I’ve been working on C-Dogs SDL lately, and one thing that often bothered me about that game is that its default random map generator provides an uneven experience. It’s exciting at the start when everything’s unexplored and there are many corridors and rooms to visit, but in the late stage when you are hunting for keys and objectives, backtracking all over the map, it can be quite tedious.
C-Dogs’s map generator is quite configurable and produces a wide variety of maps, but at its core it’s pretty simple:
- Start with an open area
- Randomly place rooms around the place
- Randomly lock some rooms, and place keys in the rooms
The lock-and-key system is in series: the yellow key is in an unlocked room, the green key is in a room locked with the yellow key, the blue key is in a room locked with the green key and so on. Here’s a tree to illustrate this simple structure:
Because the keys (and objectives) could be in any one of several randomly placed rooms, you may need to criss-cross the map many times to collect them all. That’s a lot of backtracking! Another issue is the structure - rooms are isolated from each other, all leading outside. This gives all maps a similar feel. What if there were a map generator that could:
- Provide a more interesting structure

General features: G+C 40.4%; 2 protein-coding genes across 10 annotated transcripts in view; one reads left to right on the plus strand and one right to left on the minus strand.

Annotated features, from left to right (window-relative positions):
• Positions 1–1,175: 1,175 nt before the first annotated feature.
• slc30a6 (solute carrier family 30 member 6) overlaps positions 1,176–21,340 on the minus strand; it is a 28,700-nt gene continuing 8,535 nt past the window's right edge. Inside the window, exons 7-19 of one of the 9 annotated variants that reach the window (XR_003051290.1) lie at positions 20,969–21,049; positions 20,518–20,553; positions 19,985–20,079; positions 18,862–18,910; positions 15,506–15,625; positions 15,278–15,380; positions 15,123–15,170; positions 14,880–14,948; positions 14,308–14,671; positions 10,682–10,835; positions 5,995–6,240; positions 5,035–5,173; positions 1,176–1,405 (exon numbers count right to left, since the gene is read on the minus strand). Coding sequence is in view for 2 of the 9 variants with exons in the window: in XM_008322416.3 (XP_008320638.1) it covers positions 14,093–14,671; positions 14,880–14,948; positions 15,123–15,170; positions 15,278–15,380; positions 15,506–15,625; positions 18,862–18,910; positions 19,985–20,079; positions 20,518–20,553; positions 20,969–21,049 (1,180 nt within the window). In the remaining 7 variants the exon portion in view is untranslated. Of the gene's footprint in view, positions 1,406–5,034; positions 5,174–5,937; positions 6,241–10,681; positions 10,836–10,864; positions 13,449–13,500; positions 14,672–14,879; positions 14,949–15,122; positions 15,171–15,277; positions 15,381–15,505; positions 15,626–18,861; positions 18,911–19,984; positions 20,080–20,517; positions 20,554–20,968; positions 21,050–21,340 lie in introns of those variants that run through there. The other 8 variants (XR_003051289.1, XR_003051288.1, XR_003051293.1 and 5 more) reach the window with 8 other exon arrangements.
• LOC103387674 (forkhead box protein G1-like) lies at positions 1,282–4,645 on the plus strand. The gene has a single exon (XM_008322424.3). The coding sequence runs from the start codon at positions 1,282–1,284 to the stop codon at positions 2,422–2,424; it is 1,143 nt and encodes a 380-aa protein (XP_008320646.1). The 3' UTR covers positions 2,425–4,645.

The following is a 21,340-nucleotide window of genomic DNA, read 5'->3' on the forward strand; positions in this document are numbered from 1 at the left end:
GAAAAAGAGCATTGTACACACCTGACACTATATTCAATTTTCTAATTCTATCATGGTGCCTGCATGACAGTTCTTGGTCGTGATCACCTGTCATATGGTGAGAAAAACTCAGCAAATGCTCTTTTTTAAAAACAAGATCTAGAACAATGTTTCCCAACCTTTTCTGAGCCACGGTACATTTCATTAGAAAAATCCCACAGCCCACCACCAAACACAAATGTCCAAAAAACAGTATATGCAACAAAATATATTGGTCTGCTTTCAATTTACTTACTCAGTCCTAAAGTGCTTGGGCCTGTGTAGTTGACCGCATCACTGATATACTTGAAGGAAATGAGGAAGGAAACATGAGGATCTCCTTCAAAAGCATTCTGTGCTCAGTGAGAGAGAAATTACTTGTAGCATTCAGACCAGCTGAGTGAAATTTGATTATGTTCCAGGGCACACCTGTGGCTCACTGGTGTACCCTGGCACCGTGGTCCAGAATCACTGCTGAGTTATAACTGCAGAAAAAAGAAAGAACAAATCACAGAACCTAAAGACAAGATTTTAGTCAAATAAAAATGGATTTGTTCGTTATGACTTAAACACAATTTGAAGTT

- Feel more like an indoors experience, like a building interior or dungeon?
I was first inspired by sauer2, maker of many C-Dogs SDL custom campaigns, which often take place indoors. These have cool features like:
- Corridors linking many rooms
- Rooms connected directly to each other
- Locks separating entire sections of the map at a time
- Branching pathways
- Minimal required backtracking
Searching online, I came across a neat technique that uses binary space partitioning to generate a building interior. The algorithm recursively splits the area in half, placing a corridor at the split, and continues splitting (while alternating horizontal/vertical splits). Areas left unsplit are then filled with rooms. It’s a simple yet flexible technique.
As the structure of the map is a deeper tree, by finding a critical path that starts and ends at leaf nodes but passes through the root, we can get a fairly long main path, with shorter branches along the way. Here’s what that looks like, in my initial adaptation:
Here’s where lock-and-key systems come in. Many games, including turn-based RPGs and action games, employ a lock and key puzzle system to get the player to explore and provide a sense of progress. Games like The Legend of Zelda do this particularly well - an analysis of the dungeons shows that most dungeons are quite linear, with few and shallow side branches, but the clever placement of locks and keys makes the dungeons feel more complex. The key to this is the placement of locks before the key that opens them, which provides foreshadowing.
It was quite easy to adapt this to the BSP map. As the critical path starts at a leaf node, goes up through parent nodes to the root, then down through child nodes to another leaf node, we can place locks in the intermediate parent nodes, and place keys somewhere in the sibling hierarchy.
Not only do players encounter the locks before keys, because of needing to sidetrack to find the key and then return to the lock, but the map is also made to feel bigger and more complex than otherwise.
Finishing touches like removed rooms, locked rooms where hidden objectives or powerups are placed, are then added.
It’s a simple and effective technique!
For more reading about this kind of technique, also visit Mechanic #004 - Environment Tree